Who knows if the opportunity to repeat his experience at Durham will ever come again? If it does not, there is little need to worry. He is what he is, and what he will always be. There are plenty of people around with no One-Day International wickets, and nobody will ever be able to take Roy's scalp away from him.

A week in cricket can seem like a very long time.


Sense of Loss

When cricketers retire because of injury, there is always a sense of loss. This is true even when the departures of the two England wicket-keepers who have left the game's stage in the last ten days were very far from unexpected.

With Craig Kieswetter, there is a sense of loss born of what might have been. In the case of Matthew Prior there is a sense of losing what actually was, even if the sad reality is that it was long, long gone.

On the broad acres of his adopted home ground at Taunton, the young Kieswetter stood out in ways that were never shrouded in subtlety or mystery. He always looked the part, standing with unfeigned comfort and self-possession at the root of the cordon, usually with Marcus and James Hildreth by his side. For a few seasons, for those of us who inhabit the Hill, or the Botham Stand, or even the one named after Marcus himself, there was comfort and familiarity in that. He used to vie with Jos Buttler for the gloves, and circumstances dictated that it was Somerset's very own world-beater who left. Craig was never quite going to be a world-beater, but he could keep alright, and would have got better as time passed. And he could really bat. The one-day arena saw him at his best, but the essentials of his game were the same whatever the context. To take just one, there was his characteristic off-drive, played with a distinctive flourish and the timing and withering power of one brought up on the type of track that encourages, indeed demands, virile, punishing strokeplay.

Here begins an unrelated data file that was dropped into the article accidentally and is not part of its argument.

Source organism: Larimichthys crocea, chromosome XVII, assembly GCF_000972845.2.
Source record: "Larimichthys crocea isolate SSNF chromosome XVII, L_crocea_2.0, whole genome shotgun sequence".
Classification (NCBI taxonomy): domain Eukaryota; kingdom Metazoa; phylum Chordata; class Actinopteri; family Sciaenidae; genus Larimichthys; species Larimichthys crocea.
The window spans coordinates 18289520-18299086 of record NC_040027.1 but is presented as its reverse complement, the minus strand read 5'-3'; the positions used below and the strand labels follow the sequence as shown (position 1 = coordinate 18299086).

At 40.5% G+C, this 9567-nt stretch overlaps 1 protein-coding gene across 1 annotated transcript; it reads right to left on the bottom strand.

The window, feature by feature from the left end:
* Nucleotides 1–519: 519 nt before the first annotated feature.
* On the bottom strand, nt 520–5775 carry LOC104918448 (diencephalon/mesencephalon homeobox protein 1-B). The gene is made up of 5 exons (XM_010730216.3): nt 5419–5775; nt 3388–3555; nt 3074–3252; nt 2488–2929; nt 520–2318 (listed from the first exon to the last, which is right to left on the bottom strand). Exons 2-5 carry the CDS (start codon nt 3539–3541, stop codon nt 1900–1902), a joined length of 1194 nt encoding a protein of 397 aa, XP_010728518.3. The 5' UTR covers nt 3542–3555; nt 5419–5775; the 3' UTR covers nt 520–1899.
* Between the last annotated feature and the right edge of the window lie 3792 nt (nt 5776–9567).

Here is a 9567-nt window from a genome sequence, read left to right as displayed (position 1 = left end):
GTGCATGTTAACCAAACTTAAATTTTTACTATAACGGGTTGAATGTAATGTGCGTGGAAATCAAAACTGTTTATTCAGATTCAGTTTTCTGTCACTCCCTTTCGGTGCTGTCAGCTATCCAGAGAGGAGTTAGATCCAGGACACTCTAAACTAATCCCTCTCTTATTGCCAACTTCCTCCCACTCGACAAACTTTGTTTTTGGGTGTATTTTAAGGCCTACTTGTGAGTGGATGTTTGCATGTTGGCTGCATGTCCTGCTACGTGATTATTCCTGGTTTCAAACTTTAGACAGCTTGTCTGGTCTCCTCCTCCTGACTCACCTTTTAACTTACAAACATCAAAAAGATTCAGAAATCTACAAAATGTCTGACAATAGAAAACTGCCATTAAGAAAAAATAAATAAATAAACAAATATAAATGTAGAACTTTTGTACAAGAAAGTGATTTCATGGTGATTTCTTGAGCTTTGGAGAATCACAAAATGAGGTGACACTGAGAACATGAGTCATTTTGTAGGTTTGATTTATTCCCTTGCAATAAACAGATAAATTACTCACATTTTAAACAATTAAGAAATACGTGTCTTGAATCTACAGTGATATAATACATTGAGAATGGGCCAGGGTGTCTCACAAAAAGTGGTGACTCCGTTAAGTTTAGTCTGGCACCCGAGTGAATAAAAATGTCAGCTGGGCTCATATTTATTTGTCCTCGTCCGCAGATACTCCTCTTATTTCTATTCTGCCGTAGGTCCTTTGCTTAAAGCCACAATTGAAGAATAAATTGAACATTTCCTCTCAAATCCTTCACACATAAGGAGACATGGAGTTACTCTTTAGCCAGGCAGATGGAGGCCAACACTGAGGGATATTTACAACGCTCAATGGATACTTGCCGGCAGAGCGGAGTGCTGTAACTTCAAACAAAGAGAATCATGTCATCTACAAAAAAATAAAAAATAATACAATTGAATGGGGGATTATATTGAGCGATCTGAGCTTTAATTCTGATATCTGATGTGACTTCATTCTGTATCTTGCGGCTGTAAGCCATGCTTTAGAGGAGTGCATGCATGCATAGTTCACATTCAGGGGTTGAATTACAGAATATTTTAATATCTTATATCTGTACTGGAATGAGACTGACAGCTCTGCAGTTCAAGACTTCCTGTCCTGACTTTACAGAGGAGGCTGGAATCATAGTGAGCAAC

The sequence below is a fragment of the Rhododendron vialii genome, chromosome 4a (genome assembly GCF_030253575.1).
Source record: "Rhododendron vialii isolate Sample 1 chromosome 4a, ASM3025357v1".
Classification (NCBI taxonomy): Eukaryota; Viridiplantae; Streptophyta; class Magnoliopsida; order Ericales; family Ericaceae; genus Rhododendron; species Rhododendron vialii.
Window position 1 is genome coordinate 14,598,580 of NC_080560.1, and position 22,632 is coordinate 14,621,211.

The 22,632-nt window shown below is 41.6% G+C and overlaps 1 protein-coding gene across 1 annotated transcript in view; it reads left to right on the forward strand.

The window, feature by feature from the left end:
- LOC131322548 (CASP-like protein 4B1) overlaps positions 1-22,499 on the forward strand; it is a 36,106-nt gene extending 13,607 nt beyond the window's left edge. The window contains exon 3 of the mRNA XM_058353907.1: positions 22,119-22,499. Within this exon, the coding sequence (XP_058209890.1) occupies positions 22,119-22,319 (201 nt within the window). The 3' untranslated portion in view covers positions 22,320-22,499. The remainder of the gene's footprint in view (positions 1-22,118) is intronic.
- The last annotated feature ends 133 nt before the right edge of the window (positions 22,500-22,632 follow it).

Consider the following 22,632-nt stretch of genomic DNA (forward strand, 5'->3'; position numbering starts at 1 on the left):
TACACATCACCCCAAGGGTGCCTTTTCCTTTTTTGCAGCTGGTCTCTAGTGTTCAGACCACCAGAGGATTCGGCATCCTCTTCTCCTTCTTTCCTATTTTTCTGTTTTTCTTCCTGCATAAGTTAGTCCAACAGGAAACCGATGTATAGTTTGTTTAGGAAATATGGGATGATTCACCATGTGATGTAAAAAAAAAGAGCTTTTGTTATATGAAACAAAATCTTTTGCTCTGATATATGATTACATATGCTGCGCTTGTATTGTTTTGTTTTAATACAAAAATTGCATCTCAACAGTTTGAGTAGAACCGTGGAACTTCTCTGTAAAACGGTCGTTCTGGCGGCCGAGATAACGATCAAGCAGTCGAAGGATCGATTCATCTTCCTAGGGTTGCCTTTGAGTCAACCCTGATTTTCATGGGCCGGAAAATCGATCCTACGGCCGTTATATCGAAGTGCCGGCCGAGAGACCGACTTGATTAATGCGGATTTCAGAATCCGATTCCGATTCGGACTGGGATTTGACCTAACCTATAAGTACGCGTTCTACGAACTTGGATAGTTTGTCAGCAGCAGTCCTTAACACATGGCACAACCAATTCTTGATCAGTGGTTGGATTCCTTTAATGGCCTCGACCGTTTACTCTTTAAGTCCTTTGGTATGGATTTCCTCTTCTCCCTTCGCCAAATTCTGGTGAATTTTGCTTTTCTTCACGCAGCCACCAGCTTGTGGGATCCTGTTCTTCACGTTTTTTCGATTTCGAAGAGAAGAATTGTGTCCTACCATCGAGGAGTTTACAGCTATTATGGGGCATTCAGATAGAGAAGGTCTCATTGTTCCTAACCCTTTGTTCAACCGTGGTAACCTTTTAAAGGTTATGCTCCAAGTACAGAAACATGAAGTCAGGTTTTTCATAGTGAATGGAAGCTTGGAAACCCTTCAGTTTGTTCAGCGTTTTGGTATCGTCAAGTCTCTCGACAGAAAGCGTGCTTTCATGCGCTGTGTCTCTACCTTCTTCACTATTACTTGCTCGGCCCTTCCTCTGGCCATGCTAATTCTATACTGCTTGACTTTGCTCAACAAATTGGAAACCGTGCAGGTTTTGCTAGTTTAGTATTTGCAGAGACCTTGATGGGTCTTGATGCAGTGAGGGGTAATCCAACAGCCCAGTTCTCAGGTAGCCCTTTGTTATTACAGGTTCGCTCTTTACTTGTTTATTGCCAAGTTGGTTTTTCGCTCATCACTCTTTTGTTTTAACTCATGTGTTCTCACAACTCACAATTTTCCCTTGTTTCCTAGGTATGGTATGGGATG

A South African hard wicket player.

If this evokes a stereotype then it isn't appropriate. There was also an intrinsic subtlety and wristiness to his shots, while away from the arena he always seemed a balanced and understated character. You can bet that he would have played for Somerset long into the future. Perhaps England too, with the glorious rebirth of the national side's one-day cricket which the last week has seen suiting him down to the ground. It may or may not have happened, but Craig would have welcomed the chance to make it so.

A lasting memory, from a season or two back, sees me passing him as he came away from the Millichamp and Hall bat workshop that lies behind the Ondaatje Pavilion at Taunton. He had a clutch of brand new, logoless bats under his arm. The tools of his trade. Some of those probably never struck a ball in anger, and now they never will.

Unlike Craig Kieswetter, Matt Prior fulfilled his potential everywhere but in the one-day arena. During his, and England's, greatest recent days I saw a lot of Prior at Lord's, including both his Test centuries there. One, against the West Indies on debut, felt like snatching candy from kids, the other, against India in 2011, when he and Stuart Broad took the game away from England's opponents on a crystal blue Sunday afternoon, still feels to me like a matchlessly evocative summation of all that Flower and Strauss's England were. Prior the batsman was a focal part of that time, bounding onto the pitch, sweatbands on wrists, with endless confidence, aggression and damaging intent. Quick singles to start, always challenging the field, then, as bowlers tired and dropped short, there would be cuts and pulls. Overpitch and it would be one of the most powerful and reliable cover-drives in world cricket.

In those days, when Matt Prior was at the wicket, everything felt right.

Lord's against India was where it all ended for Prior too. An injury-ravaged performance in defeat, capped by a witless stroke and a proud, defiant exit. Watching him walk through the Long Room that day last July, head held high and expression fixed, there was a strong sense of an era ending.

A true sense of loss.